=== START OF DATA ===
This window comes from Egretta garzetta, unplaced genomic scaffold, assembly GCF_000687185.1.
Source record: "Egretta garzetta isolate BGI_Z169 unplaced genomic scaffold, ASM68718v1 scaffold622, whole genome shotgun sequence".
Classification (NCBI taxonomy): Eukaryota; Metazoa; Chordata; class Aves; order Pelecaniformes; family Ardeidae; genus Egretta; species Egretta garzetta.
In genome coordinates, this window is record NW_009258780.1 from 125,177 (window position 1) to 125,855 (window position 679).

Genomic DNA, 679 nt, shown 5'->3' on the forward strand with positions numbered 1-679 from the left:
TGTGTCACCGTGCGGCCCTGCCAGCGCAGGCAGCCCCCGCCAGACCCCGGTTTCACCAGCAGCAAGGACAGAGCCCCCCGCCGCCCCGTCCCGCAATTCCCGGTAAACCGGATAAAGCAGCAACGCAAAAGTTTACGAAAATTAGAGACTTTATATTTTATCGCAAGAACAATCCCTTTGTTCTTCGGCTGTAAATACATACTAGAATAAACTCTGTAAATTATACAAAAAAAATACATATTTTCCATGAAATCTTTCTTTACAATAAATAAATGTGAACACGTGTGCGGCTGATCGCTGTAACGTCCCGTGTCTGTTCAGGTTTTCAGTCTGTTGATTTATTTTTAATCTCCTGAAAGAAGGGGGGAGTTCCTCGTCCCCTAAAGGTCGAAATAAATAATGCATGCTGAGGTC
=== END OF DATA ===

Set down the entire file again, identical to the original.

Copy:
This window comes from Egretta garzetta, unplaced genomic scaffold, assembly GCF_000687185.1.
Source record: "Egretta garzetta isolate BGI_Z169 unplaced genomic scaffold, ASM68718v1 scaffold622, whole genome shotgun sequence".
Classification (NCBI taxonomy): Eukaryota; Metazoa; Chordata; class Aves; order Pelecaniformes; family Ardeidae; genus Egretta; species Egretta garzetta.
In genome coordinates, this window is record NW_009258780.1 from 125,177 (window position 1) to 125,855 (window position 679).

Genomic DNA, 679 nt, shown 5'->3' on the forward strand with positions numbered 1-679 from the left:
TGTGTCACCGTGCGGCCCTGCCAGCGCAGGCAGCCCCCGCCAGACCCCGGTTTCACCAGCAGCAAGGACAGAGCCCCCCGCCGCCCCGTCCCGCAATTCCCGGTAAACCGGATAAAGCAGCAACGCAAAAGTTTACGAAAATTAGAGACTTTATATTTTATCGCAAGAACAATCCCTTTGTTCTTCGGCTGTAAATACATACTAGAATAAACTCTGTAAATTATACAAAAAAAATACATATTTTCCATGAAATCTTTCTTTACAATAAATAAATGTGAACACGTGTGCGGCTGATCGCTGTAACGTCCCGTGTCTGTTCAGGTTTTCAGTCTGTTGATTTATTTTTAATCTCCTGAAAGAAGGGGGGAGTTCCTCGTCCCCTAAAGGTCGAAATAAATAATGCATGCTGAGGTC